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The content below comes from the newsletter This Week in War Powers News, provided by the Committee for Responsible Foreign Policy.


Nation-Building Abroad Eroded Pennsylvanians’ Trust in Institutions

During the founding of the United States, Pennsylvania earned the nickname “keystone” for its essential role—geographic, economic, and political—in winning American independence. Two and a half centuries later, Pennsylvania maintained its Keystone State status in the now concluded war in Afghanistan.

In 2013, after the peak of the insurgency, state Adjutant Gen. Wesley Craig said that Pennsylvania endured “by far” the most National Guard deaths of any state. In the past two decades, according to tracker icasualties.org, the state has seen 93 U.S. military deaths in Afghanistan in addition to Guardsmen, along with more than 400 wounded. READ MORE


Peter Meijer, Who Flew to Afghanistan This Week, Says Congress Needs To Reclaim War Powers Authority

Congress needs to “reclaim its authority over war powers” to avoid another catastrophe on the scale of Thursday’s deadly Afghanistan terror attack, a Republican congressman said Thursday.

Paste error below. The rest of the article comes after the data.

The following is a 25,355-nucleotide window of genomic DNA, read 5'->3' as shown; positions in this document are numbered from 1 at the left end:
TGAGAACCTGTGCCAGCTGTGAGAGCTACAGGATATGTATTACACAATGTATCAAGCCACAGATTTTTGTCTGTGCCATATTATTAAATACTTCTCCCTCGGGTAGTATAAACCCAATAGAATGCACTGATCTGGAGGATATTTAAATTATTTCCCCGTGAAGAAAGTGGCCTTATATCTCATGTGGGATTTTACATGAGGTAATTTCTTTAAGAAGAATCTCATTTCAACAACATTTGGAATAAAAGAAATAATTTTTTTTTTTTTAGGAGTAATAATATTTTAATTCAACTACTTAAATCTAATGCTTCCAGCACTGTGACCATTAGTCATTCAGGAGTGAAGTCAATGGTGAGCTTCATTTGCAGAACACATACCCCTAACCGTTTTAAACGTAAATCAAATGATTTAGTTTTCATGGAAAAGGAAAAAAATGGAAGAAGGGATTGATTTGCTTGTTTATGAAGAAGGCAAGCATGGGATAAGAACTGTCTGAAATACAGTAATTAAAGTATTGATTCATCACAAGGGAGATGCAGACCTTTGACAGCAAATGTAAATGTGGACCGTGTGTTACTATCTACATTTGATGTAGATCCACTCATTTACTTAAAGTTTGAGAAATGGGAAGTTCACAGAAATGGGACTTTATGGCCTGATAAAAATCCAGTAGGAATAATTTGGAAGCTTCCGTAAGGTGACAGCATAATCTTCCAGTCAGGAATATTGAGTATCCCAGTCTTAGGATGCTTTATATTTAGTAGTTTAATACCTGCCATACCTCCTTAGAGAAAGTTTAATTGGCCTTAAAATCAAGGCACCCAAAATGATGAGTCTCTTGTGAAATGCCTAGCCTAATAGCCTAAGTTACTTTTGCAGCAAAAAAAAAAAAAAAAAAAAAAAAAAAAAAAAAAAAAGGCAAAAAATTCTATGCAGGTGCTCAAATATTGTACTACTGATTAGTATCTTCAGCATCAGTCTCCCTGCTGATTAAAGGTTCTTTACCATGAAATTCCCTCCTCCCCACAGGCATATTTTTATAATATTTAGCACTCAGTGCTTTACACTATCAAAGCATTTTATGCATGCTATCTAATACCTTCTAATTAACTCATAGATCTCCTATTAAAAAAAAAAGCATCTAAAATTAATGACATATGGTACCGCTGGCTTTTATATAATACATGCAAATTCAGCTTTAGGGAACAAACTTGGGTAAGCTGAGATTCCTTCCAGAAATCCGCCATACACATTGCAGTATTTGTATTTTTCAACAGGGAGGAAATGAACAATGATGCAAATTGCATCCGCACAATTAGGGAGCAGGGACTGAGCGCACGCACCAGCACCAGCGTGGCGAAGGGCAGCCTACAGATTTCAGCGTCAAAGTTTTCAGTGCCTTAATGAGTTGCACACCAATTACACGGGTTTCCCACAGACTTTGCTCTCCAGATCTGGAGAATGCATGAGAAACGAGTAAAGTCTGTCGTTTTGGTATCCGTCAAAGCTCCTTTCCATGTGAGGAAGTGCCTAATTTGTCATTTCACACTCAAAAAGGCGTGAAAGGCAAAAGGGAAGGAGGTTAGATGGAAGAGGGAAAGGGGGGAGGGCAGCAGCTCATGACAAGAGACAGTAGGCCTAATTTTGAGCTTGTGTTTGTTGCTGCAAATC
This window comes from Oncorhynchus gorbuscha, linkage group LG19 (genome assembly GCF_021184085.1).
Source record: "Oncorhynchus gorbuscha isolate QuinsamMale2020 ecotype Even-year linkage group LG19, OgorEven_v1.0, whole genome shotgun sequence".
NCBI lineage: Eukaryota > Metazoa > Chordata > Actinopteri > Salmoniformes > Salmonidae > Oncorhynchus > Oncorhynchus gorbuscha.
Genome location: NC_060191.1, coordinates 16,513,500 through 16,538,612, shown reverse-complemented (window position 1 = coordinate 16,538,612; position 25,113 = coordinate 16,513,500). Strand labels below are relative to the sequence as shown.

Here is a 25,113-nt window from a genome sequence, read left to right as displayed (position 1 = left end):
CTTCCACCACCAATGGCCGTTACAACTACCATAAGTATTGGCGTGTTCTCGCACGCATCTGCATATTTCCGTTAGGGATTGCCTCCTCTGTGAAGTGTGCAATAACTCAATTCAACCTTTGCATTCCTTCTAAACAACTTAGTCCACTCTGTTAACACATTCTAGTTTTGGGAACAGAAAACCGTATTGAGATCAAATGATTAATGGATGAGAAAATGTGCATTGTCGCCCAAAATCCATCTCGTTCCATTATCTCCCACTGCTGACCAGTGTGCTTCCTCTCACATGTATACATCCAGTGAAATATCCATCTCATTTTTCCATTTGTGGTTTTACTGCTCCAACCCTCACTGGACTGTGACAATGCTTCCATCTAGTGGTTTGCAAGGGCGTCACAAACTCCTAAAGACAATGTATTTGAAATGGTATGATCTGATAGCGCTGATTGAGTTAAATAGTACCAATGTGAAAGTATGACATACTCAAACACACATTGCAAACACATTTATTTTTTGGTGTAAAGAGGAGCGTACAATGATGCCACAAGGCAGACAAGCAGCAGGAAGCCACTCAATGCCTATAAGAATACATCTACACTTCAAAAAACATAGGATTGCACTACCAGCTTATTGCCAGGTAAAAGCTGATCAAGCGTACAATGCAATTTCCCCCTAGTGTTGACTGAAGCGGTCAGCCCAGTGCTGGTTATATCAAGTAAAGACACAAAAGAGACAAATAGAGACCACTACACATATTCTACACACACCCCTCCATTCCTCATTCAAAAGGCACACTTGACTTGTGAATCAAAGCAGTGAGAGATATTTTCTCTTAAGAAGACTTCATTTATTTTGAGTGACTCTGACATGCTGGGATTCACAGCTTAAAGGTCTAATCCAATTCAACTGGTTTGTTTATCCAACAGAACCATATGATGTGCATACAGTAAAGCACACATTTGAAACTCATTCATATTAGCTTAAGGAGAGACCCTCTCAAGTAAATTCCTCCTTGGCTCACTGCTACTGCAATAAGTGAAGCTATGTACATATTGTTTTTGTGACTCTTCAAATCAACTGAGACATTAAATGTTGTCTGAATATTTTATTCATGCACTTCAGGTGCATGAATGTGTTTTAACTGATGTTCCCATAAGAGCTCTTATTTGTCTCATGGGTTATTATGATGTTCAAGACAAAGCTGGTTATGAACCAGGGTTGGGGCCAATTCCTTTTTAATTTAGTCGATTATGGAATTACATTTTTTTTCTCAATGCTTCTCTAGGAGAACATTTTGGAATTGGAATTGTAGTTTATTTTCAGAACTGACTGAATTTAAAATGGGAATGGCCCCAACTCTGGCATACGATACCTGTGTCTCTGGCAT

U.S. Rep. Peter Meijer of Michigan spoke out after at least 13 U.S. service members and dozens of Afghans were killed at the Kabul airport.

“Tonight, I grieve with the families. Tomorrow, we work to do everything we can to ensure no other family suffers a tragedy like this,” Meijer wrote on Twitter. READ MORE


Kabul Terror Attacks Throw Curveball Into Congressional Attempts To Limit Biden’s War Powers

President Joe Biden’s new mission to hold the planners of the deadly terror attacks at the Kabul airport accountable throws an unexpected wrinkle into congressional attempts to limit the president’s war powers — something Biden himself has voiced support for in the past. READ MORE


How the US Created a World of Endless War

On 23 May 2013, the peace activist Medea Benjamin attended a speech by President Barack Obama at Fort McNair in Washington DC, where he defended his administration’s use of armed drones in counter-terrorism. During his speech, Benjamin interrupted the president to criticize him for not having closed Guantánamo Bay and for pursuing military solutions over diplomatic ones. She was swiftly ejected by military police and the Secret Service. The Washington Post later dismissed her as a “heckler”. Obama himself had been more reflective at the event, engaging with her criticisms, which led to even deeper self-criticism of his own. It was the moment of greatest moral clarity about war during a presidency that did more than any other to bring its endless and humane American form fully into being. READ MORE